Interview with Méira Cook
by Méira Cook
He wakes up naked and drunk as a bear
on sun-fermented garbage.
Hungover and queasy and riled up by bees.
Nothing going well today, he moans,
life being short and the craft, ah, long.
Still, might as well take a stab at it,
lording it over misrule and tending the shame
that transforms a garden into Genesis.
So there he goes, stalking through the world
on his back legs, pelting down half-eaten words
from a great height.
Whatever he touches shrieks and bellows or writhes
like the alphabet.
A is for Crocodile, he croaks,
dashing through the Everglades. See you later!
And B is for the Wasp that stings him and C —
C is for the wide blue Ocean
in which he nearly drowns.
But nothing can drown him, our Adam
whose resolution is steadfast
and breezy at last, and buoyant
as a stone boat.
As is so often the case in Canada, I was at The Banff Centre with Méira. This was in the early 90s. When I was given the opportunity to interview a poet for Brick Books, I knew one of the ones I wanted to talk to was this talented writer.
A Walker in the City is Méira Cook’s third book of poetry with Brick Books. The opening poem of this collection won first place in the 2006 CBC Literary Awards, and poems in this series were selected as part of the Poetry in Motion initiative. Her earlier books with Brick Books are Toward a Catalogue of Falling (1996) and Slovenly Love (2003). Méira Cook lives, writes, and walks in Winnipeg.
The “Adam Father” Interview
1) I asked you if you’d mind choosing the poem you wanted to discuss because I think poets are sometimes asked to answer questions about poems they are finished with or don’t maintain interest in or have frequently spoken of. Why did you choose this poem, and what about it interests, or still interests you?
I wanted to choose a recent poem because the thought of going back to an earlier book chills my blood. Oh Lord, what was I thinking, I say to myself although frequently with more commotion. I chose “Adam Father” from my recent collection, A Walker in the City as it’s the poem with the least amount of edits in my reading copy.
My continued interest in it takes the form of the usual colossal jealously we poets harbour towards old Adam. Him being gifted with the power to name things just because he was born at exactly the right moment into a blank and nameless universe. I wondered what exactly my Adam-jealousy consisted of. Was it because he’s a man or riotous or originary? All of the above or equally well, none.
The solution was not to rename the world — “tiger” for “blue” might muck about with species and the colour wheel but it’s no way to escape the cage of language. Instead I thought I would tinker with the heroic stature of the protagonist. I liked the idea of rendering him comic rather than tragic, rowdy rather than serious; a stumbler, a stutterer, a failed artisan.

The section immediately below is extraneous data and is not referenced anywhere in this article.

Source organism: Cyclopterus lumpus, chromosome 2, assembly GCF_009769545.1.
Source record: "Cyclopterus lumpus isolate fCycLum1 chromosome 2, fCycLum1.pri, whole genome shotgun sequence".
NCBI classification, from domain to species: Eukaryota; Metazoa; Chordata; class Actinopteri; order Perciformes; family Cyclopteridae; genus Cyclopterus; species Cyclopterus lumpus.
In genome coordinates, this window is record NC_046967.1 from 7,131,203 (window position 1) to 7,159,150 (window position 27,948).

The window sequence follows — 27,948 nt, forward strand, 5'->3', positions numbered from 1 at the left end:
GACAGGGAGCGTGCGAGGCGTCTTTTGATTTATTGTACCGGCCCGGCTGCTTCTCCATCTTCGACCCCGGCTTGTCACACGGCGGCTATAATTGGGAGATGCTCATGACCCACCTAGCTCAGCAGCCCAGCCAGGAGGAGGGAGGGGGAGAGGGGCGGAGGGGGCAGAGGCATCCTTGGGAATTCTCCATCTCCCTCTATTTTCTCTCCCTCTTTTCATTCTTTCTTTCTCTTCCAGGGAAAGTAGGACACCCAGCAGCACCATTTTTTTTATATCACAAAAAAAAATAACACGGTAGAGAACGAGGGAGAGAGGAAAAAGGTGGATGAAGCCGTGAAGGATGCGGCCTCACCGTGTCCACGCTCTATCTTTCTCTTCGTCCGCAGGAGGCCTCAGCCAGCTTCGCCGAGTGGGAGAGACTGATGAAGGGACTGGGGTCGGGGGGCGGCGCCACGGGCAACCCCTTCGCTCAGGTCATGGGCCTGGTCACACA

2) Do you remember writing this poem (rather than the poem as artifact)? Do you remember what specifically generated it, what your poetic interest was as you approached it?
“Adam Father” was one in a series of Father Poems collected under the sequence heading “The Book of Imaginary Fathers.” They were written by one of the characters in A Walker in the City, a cranky, grudgy old fellow, a curmudgeon (a poet!). Some of the other poems in the sequence include “Vowel Father,” “Electricity Father,” “Our Father,” “Writing Father,” and “Dear Father.” The last is a letter addressed to an absent, peripatetic, lost and wavering father.
The Father Poems in the collection are concerned with issues of authority and authorship, with what is inherited through language, and what is lost — always, forever — in the infinitely fragile yet gallant act of writing.
3) I wonder what mis-rule he is lording over?
I like to imagine him lording it over the misrule of the languages and stories and books to come. I’ve sneaked in an allusion to Chaucer in the first stanza, some alphabetical word play in the second stanza, and an idea of the “stone boat” that is both metaphoric and literal, to end off with.
You see it would be easy enough to represent old Adam as mishandling the language that he is in the process of creating but I perceived him as even more of a fumbler. I saw him flailing and stumbling and trampling amongst the promise of all the world’s stories to come: of the Tower of Babel and the Sermon on the Mount, the stories of The Brothers Grimm and the shenanigans of The Marx Brothers, the Library of Alexandria and the drowned books of Prospero, all the stories, the lost fragments, the dead languages, the poetic muse and the demotic impulse, not to mention that crazy, stuttering pig at the end of the cartoon who tells us “That’s all folks!”
4) Adam is languaging the globe into existence, but his alphabet is skewed, his blundering violent. I had a picture, then, of Genesis as overlarge, clumsy, stormy, destructive. Is this accurate?
Well I certainly like that, Jane. I like your vision of Genesis as unruly, destructive, wayward.
In fact I’ve loved and cherished almost all the interpretations that readers, over the years, have been gracious enough to offer. I am beguiled by the over-ness of a poem and the way that it then becomes part of a different interpretive discourse.
I’ll confide one exception, though. I was invited, one June, to read some of the poems from my new book (A Walker in the City) on CBC Radio. I was awfully excited until I arrived and was told that it was a father’s day celebration and asked to read some of my decidedly uncelebratory Father Poems and then chat sentimentally about my own father with the host (my father, I’m relieved to say, bears scant relation to those fathers). Oh, it was a terrible hour of stuttering self-justification. I felt exactly like a real poet.